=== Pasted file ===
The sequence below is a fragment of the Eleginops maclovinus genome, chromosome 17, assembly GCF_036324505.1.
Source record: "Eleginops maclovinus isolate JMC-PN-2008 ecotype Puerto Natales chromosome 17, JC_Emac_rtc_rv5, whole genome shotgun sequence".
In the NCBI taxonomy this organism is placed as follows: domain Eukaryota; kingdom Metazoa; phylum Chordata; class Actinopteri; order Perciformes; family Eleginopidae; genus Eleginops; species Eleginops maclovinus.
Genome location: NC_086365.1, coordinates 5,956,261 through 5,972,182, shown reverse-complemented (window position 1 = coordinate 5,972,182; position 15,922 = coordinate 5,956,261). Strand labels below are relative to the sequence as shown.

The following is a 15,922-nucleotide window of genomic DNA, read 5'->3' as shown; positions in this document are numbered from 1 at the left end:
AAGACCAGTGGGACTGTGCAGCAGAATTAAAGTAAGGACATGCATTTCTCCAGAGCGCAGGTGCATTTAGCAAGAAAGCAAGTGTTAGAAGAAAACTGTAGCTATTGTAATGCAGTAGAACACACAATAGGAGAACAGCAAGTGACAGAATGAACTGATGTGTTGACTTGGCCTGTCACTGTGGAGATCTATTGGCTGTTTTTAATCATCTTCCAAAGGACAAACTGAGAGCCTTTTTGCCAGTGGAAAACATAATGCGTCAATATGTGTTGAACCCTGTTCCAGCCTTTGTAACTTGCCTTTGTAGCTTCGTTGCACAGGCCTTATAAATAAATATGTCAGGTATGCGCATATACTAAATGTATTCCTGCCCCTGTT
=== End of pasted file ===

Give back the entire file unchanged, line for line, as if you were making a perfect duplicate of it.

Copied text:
The sequence below is a fragment of the Eleginops maclovinus genome, chromosome 17, assembly GCF_036324505.1.
Source record: "Eleginops maclovinus isolate JMC-PN-2008 ecotype Puerto Natales chromosome 17, JC_Emac_rtc_rv5, whole genome shotgun sequence".
In the NCBI taxonomy this organism is placed as follows: domain Eukaryota; kingdom Metazoa; phylum Chordata; class Actinopteri; order Perciformes; family Eleginopidae; genus Eleginops; species Eleginops maclovinus.
Genome location: NC_086365.1, coordinates 5,956,261 through 5,972,182, shown reverse-complemented (window position 1 = coordinate 5,972,182; position 15,922 = coordinate 5,956,261). Strand labels below are relative to the sequence as shown.

The following is a 15,922-nucleotide window of genomic DNA, read 5'->3' as shown; positions in this document are numbered from 1 at the left end:
AAGACCAGTGGGACTGTGCAGCAGAATTAAAGTAAGGACATGCATTTCTCCAGAGCGCAGGTGCATTTAGCAAGAAAGCAAGTGTTAGAAGAAAACTGTAGCTATTGTAATGCAGTAGAACACACAATAGGAGAACAGCAAGTGACAGAATGAACTGATGTGTTGACTTGGCCTGTCACTGTGGAGATCTATTGGCTGTTTTTAATCATCTTCCAAAGGACAAACTGAGAGCCTTTTTGCCAGTGGAAAACATAATGCGTCAATATGTGTTGAACCCTGTTCCAGCCTTTGTAACTTGCCTTTGTAGCTTCGTTGCACAGGCCTTATAAATAAATATGTCAGGTATGCGCATATACTAAATGTATTCCTGCCCCTGTT